01 April 2009

DNA: Solving adoption mysteries

While DNA tests seem to attract family historians, there's another side to genetic genealogy - helping adoptees find their biological families.

Howard Wolinsky focused on just this issue in this online article in March's Ancestry Magazine.

Jeff Brickman always joked that he was a Scottish Jew. Really, he had no idea about his birth family’s place of origin. But thanks to a DNA test, Jeff found out that his joke answer might be right.

With blue eyes, straight, light brown hair, freckles, and light skin, Jeff Brickman never blended in at family gatherings.

Standing 5′ 8″, he towered over his dad’s family, where everyone had curly, dark brown hair and brown eyes. And in his mom’s family, the brown-eyed men stood tall at 6’ 4” and 6′ 6.”

I just don’t look like anyone in my family,” says Jeff, who grew up with a Jewish family in Phoenix and Boston. There was a reason he looked different from his parents, who were of Eastern European Jewish origin. Jeff had been adopted.

The story discusses the Y-DNA and mtDNA testing conducted at FamilyTreeDNA.com.
“I’m not looking for my parents. The whole interest for me was where I’m from genetically. Why do I look the way I do?”
In addition to confirm family relationships or learn about deep ancestry, male adoptees can find their paternal lines. Jeff had his Y-DNA (male) and mtDNA (female) tested.

According to FamilyTreeDNA's adoption expert Max Blankfeld - also VP of operations and marketing - says 30-35% of adoptees who use his service “end up finding their biological paternal line, which means that they get to know what their paternal surname would be if they were not adopted.” He stresses that the Y-DNA test is not a paternity test.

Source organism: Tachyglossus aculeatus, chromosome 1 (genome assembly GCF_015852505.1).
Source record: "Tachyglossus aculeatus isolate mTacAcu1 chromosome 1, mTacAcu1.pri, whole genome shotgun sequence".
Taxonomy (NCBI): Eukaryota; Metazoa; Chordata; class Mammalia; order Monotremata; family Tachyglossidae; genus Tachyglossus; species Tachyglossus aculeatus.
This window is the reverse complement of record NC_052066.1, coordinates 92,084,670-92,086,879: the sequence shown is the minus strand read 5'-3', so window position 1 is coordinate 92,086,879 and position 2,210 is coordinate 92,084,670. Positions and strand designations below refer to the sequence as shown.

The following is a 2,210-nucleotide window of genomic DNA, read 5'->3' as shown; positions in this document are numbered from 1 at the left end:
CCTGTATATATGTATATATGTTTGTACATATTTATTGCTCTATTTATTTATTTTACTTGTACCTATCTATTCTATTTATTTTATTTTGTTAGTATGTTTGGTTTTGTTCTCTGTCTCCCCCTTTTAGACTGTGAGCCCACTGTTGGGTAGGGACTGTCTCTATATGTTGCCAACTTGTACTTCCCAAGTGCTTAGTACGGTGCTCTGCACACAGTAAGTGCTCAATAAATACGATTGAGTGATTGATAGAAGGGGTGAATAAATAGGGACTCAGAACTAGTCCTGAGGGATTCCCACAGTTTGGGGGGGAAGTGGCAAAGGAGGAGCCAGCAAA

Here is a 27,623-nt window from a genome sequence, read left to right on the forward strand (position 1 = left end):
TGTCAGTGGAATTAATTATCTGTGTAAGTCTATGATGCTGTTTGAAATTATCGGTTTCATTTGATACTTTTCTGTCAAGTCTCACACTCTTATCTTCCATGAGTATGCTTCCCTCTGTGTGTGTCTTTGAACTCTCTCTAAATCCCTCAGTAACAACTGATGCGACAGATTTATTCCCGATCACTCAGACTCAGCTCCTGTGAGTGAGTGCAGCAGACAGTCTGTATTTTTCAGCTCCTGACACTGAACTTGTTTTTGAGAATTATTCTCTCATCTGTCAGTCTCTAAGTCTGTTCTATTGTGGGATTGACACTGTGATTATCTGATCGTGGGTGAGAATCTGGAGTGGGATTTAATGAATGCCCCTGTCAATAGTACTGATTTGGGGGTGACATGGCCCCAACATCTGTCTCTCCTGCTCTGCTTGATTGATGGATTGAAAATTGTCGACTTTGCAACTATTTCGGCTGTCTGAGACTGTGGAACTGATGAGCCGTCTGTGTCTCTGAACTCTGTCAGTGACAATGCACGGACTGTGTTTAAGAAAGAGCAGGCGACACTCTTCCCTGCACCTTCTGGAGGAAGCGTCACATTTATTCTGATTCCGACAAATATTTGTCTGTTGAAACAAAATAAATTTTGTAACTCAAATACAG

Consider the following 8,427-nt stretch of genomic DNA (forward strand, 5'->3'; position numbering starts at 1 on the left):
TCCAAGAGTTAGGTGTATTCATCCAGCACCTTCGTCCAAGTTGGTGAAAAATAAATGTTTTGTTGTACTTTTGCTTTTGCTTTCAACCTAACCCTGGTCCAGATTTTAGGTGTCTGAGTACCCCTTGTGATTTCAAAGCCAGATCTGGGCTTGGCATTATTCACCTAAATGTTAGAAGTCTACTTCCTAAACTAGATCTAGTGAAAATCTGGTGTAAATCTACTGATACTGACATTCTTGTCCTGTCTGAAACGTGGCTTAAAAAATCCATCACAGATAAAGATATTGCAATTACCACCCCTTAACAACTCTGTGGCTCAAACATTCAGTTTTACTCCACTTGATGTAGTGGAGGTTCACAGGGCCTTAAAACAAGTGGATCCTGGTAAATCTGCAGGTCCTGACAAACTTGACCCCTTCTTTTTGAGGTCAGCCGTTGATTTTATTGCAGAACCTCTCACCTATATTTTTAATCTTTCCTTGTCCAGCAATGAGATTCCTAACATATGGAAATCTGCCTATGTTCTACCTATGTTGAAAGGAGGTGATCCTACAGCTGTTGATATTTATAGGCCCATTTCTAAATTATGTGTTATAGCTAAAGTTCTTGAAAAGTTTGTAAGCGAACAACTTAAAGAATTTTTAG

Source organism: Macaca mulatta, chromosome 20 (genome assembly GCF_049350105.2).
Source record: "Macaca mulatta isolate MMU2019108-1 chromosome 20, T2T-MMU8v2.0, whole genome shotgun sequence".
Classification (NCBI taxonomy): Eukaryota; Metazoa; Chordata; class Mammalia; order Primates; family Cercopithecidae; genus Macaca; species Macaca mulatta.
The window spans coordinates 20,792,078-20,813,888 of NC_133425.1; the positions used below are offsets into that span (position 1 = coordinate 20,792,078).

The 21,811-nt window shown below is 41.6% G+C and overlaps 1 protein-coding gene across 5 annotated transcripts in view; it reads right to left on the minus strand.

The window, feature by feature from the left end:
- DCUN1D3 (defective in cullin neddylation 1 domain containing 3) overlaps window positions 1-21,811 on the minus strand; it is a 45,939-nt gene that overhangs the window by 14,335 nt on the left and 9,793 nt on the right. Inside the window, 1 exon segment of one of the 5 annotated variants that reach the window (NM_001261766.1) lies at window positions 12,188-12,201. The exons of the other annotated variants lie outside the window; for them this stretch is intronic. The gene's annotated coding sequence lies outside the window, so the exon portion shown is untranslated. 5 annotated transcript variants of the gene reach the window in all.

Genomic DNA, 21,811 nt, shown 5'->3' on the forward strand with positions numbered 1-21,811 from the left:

Jeff ’s testing showed 15 matches, including close ones—and some surprises.
Blankfeld told Jeff that based on Y-DNA testing, he could say “with almost 100 percent certainty that your biological paternal line was a Beall and that line was of Scottish ancestry.”
Regarding his maternal line, Blankfeld said he is probably of Jewish ancestry as the genetic signature is consistent with several people who have stated Jewish ancestry and others from Eastern Europe, and added:
Interestingly, since from the Jewish perspective the maternal line is what counts for one to be Jewish, you are not outside the group in your family get-togethers.”
Jeff's in the military and will be deloyed to Iraq. His wife is making a blanket of Beall tartan to take with him, and Jeff said he may have a tartan kipa also to combine his family traditions.

He's contacted some Bealls online and been welcomed; the story details some of those connections.

All Jeff knows is that he was born in Columbus, Ohio in 1970.; the adoption files were destroyed in a fire. He's run a Google search on Columbus Bealls but the list is long. It is possible that through this search he might find his biological father and possibly his biological mother. What would he say if he ever meets them?

“I would say to them, ‘Thank you for giving me to a wonderful family. ’ And the only question I would have is ‘What were the circumstances?’ And that’s it. I’m not looking for my parents. That’s not why I did it.”
Read the complete story at the link above.

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